One of the most famous quotes from The Dark Knight is “You either die a hero or live long enough to see yourself the villain.” Bud Norris is looking to flip that on its head.
Norris, that notorious Cardinal killer in the past, agreed to a one-year, $3 million, major-league contract with St. Louis. It’ll probably be officially announced today after the results of his physical came back and we’ll see who lost their spot on the 40-man roster to make room for him. While the initial expectation was that Norris would be added to the bullpen, the team has at least made noises about stretching him out for rotation depth.
Of course, one of the other famous quotes from The Dark Knight is “Some men just want to watch the world burn.” While they didn’t necessarily have the same motivation as you’d expect from those words, there’s no doubt that there were some torches out among the faithful when this news came out. Not everyone was overwhelmingly pleased (or pleased, or iffy, or just OK) with the deal.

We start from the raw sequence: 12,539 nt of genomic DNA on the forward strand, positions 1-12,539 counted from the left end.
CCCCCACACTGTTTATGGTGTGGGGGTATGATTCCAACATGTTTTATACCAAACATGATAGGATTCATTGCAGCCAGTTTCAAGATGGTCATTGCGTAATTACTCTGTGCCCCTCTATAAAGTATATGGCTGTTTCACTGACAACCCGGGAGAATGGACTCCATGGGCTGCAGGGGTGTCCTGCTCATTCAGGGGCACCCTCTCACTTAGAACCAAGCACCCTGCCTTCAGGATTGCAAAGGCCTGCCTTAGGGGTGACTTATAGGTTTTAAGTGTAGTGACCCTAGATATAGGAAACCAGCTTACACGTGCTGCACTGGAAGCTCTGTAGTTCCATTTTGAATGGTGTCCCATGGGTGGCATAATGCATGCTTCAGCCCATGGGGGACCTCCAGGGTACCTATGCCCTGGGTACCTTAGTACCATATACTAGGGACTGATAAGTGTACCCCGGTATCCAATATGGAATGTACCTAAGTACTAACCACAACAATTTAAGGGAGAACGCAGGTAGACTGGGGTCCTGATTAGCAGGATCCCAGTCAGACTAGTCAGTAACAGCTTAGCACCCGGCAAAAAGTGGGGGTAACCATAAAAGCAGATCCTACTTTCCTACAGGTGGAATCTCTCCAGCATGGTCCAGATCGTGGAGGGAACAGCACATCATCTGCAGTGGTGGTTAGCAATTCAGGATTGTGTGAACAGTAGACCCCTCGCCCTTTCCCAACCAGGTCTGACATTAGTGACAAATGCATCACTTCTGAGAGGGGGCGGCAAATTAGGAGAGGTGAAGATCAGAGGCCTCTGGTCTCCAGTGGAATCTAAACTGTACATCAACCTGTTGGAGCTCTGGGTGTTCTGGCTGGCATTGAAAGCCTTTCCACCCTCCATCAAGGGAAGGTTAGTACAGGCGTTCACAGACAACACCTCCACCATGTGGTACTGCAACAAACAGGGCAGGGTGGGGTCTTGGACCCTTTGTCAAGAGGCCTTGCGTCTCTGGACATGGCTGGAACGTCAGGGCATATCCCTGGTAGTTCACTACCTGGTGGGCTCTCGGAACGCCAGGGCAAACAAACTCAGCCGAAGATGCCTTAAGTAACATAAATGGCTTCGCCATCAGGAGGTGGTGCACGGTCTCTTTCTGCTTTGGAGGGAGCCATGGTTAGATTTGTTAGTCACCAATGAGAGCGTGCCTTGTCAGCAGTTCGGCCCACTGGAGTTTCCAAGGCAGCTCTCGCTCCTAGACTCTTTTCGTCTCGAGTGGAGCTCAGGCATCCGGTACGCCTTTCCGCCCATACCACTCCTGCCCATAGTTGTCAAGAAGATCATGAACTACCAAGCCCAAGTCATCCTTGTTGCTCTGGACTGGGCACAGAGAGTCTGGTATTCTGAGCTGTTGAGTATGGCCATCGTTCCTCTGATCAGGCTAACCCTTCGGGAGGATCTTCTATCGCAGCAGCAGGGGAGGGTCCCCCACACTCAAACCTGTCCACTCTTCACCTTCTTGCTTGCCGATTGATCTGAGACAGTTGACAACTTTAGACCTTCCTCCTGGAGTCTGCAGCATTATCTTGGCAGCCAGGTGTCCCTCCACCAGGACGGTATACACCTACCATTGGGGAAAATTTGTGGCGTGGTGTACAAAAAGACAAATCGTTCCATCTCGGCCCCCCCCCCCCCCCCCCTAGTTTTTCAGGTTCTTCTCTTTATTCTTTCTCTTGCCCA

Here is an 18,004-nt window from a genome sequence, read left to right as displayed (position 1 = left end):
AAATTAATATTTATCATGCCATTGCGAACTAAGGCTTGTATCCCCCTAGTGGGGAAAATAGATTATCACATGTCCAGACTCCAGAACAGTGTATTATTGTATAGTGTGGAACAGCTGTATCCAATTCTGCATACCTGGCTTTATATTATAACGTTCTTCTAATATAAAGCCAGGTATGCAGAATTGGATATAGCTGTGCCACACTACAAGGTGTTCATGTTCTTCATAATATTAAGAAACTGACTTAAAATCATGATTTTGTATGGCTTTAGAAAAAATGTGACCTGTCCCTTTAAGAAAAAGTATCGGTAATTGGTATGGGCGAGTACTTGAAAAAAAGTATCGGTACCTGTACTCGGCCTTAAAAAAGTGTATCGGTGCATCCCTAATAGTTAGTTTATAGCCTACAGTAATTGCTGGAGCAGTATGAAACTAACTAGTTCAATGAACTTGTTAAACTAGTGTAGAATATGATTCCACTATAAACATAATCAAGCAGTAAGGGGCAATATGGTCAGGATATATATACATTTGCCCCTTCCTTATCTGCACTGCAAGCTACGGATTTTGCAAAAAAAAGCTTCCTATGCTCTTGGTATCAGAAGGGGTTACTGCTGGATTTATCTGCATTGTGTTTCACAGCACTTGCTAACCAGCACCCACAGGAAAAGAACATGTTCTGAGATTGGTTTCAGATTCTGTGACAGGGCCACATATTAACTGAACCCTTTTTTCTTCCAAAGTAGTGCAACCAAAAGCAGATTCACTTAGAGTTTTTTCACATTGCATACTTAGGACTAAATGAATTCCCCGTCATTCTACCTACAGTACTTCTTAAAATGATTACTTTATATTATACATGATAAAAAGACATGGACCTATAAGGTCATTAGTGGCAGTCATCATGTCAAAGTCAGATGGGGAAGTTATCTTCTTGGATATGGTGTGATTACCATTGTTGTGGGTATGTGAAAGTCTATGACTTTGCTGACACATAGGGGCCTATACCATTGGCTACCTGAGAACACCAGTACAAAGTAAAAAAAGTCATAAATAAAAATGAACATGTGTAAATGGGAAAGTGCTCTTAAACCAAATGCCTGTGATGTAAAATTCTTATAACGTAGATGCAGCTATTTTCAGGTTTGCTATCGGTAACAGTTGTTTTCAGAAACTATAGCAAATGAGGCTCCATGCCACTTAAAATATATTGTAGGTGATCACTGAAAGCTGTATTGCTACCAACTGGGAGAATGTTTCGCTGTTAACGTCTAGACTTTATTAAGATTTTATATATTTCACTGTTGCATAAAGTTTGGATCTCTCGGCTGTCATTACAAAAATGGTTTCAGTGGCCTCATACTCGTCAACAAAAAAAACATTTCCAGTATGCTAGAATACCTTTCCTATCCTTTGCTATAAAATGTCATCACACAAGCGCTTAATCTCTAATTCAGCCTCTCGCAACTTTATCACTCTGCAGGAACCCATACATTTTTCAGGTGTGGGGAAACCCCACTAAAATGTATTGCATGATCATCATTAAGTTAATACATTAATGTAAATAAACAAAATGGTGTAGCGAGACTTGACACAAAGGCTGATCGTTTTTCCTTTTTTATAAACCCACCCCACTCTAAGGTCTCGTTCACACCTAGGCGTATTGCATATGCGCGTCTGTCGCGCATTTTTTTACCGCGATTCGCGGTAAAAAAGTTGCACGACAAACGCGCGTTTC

Which, when you look at Norris’s recent history, you can well understand. Just a glance at his Baseball-Reference page indicates it’s been quite a while since he’s been serviceable even. There are a lot of ugly ERAs on that career record and the WHIPs aren’t much better. So why, besides the “dumpster diving” or “low-hanging fruit” labels that fans like to throw on deals like this, would the Cardinals bother? I don’t think anyone feels supremely confident in the bullpen, but it feels better than last year. Does Norris actually help?
Most of the optimism about this deal, such that there is, hinges on the fact that last year, before the All-Star Break, Norris was quite good. He limited hitters to a .547 OPS, had a 2.23 ERA, and walked 14 while striking out 47. Then he wound up with a knee injury and faded, so the hope is that he’s more the first half guy and the knee problems can account for his slide. Last year was the first year he’d mainly been a reliever and, as noted, the early returns were good.